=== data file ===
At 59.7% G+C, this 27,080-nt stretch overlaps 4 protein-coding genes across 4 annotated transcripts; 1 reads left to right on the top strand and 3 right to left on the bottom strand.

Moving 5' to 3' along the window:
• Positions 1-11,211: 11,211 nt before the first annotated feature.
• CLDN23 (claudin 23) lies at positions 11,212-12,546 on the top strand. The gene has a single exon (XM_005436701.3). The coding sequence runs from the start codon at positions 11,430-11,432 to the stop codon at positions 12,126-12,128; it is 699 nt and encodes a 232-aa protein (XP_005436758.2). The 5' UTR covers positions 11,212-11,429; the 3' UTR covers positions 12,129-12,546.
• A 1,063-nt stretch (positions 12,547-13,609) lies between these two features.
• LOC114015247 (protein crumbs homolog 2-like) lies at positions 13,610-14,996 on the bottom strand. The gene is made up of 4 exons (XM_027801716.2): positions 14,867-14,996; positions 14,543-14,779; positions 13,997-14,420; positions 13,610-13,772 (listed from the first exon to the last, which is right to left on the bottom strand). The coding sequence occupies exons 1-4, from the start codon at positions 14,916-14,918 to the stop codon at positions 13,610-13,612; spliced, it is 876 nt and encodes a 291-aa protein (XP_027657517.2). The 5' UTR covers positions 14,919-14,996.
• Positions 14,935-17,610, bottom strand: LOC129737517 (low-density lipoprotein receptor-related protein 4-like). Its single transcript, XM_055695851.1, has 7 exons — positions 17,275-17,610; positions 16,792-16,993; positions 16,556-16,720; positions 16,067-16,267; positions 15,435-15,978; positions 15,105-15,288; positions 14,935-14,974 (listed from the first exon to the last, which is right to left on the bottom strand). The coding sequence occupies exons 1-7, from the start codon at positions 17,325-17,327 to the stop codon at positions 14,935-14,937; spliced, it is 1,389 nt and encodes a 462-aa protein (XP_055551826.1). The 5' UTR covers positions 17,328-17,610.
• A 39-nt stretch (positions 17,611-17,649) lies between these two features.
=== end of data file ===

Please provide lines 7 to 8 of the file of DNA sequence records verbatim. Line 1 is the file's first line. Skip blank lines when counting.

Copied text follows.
• Positions 14,935-17,610, bottom strand: LOC129737517 (low-density lipoprotein receptor-related protein 4-like). Its single transcript, XM_055695851.1, has 7 exons — positions 17,275-17,610; positions 16,792-16,993; positions 16,556-16,720; positions 16,067-16,267; positions 15,435-15,978; positions 15,105-15,288; positions 14,935-14,974 (listed from the first exon to the last, which is right to left on the bottom strand). The coding sequence occupies exons 1-7, from the start codon at positions 17,325-17,327 to the stop codon at positions 14,935-14,937; spliced, it is 1,389 nt and encodes a 462-aa protein (XP_055551826.1). The 5' UTR covers positions 17,328-17,610.
• A 39-nt stretch (positions 17,611-17,649) lies between these two features.